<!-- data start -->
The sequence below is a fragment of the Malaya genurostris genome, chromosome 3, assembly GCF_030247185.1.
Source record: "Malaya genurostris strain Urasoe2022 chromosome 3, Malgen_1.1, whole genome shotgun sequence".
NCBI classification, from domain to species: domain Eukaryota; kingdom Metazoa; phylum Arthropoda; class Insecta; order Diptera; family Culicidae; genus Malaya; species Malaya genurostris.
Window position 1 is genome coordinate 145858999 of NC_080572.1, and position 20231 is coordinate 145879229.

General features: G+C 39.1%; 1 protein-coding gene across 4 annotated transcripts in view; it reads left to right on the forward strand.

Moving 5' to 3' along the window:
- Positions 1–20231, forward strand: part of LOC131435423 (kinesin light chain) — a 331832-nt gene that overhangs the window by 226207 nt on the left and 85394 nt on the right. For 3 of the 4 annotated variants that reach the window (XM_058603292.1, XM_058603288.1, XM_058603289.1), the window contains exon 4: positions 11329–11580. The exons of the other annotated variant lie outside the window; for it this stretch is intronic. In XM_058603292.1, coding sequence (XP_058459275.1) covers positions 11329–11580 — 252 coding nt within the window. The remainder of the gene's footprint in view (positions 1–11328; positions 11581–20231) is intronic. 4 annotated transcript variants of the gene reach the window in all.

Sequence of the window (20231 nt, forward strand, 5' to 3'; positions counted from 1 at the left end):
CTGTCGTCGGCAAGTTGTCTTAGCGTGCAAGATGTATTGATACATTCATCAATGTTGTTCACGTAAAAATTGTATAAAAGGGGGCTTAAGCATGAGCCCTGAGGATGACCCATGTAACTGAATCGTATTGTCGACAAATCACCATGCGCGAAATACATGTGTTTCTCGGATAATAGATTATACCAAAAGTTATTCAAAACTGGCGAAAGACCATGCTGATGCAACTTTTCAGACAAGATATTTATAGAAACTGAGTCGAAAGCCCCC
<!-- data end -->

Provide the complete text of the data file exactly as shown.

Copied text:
The sequence below is a fragment of the Malaya genurostris genome, chromosome 3, assembly GCF_030247185.1.
Source record: "Malaya genurostris strain Urasoe2022 chromosome 3, Malgen_1.1, whole genome shotgun sequence".
NCBI classification, from domain to species: domain Eukaryota; kingdom Metazoa; phylum Arthropoda; class Insecta; order Diptera; family Culicidae; genus Malaya; species Malaya genurostris.
Window position 1 is genome coordinate 145858999 of NC_080572.1, and position 20231 is coordinate 145879229.

General features: G+C 39.1%; 1 protein-coding gene across 4 annotated transcripts in view; it reads left to right on the forward strand.

Moving 5' to 3' along the window:
- Positions 1–20231, forward strand: part of LOC131435423 (kinesin light chain) — a 331832-nt gene that overhangs the window by 226207 nt on the left and 85394 nt on the right. For 3 of the 4 annotated variants that reach the window (XM_058603292.1, XM_058603288.1, XM_058603289.1), the window contains exon 4: positions 11329–11580. The exons of the other annotated variant lie outside the window; for it this stretch is intronic. In XM_058603292.1, coding sequence (XP_058459275.1) covers positions 11329–11580 — 252 coding nt within the window. The remainder of the gene's footprint in view (positions 1–11328; positions 11581–20231) is intronic. 4 annotated transcript variants of the gene reach the window in all.

Sequence of the window (20231 nt, forward strand, 5' to 3'; positions counted from 1 at the left end):
CTGTCGTCGGCAAGTTGTCTTAGCGTGCAAGATGTATTGATACATTCATCAATGTTGTTCACGTAAAAATTGTATAAAAGGGGGCTTAAGCATGAGCCCTGAGGATGACCCATGTAACTGAATCGTATTGTCGACAAATCACCATGCGCGAAATACATGTGTTTCTCGGATAATAGATTATACCAAAAGTTATTCAAAACTGGCGAAAGACCATGCTGATGCAACTTTTCAGACAAGATATTTATAGAAACTGAGTCGAAAGCCCCC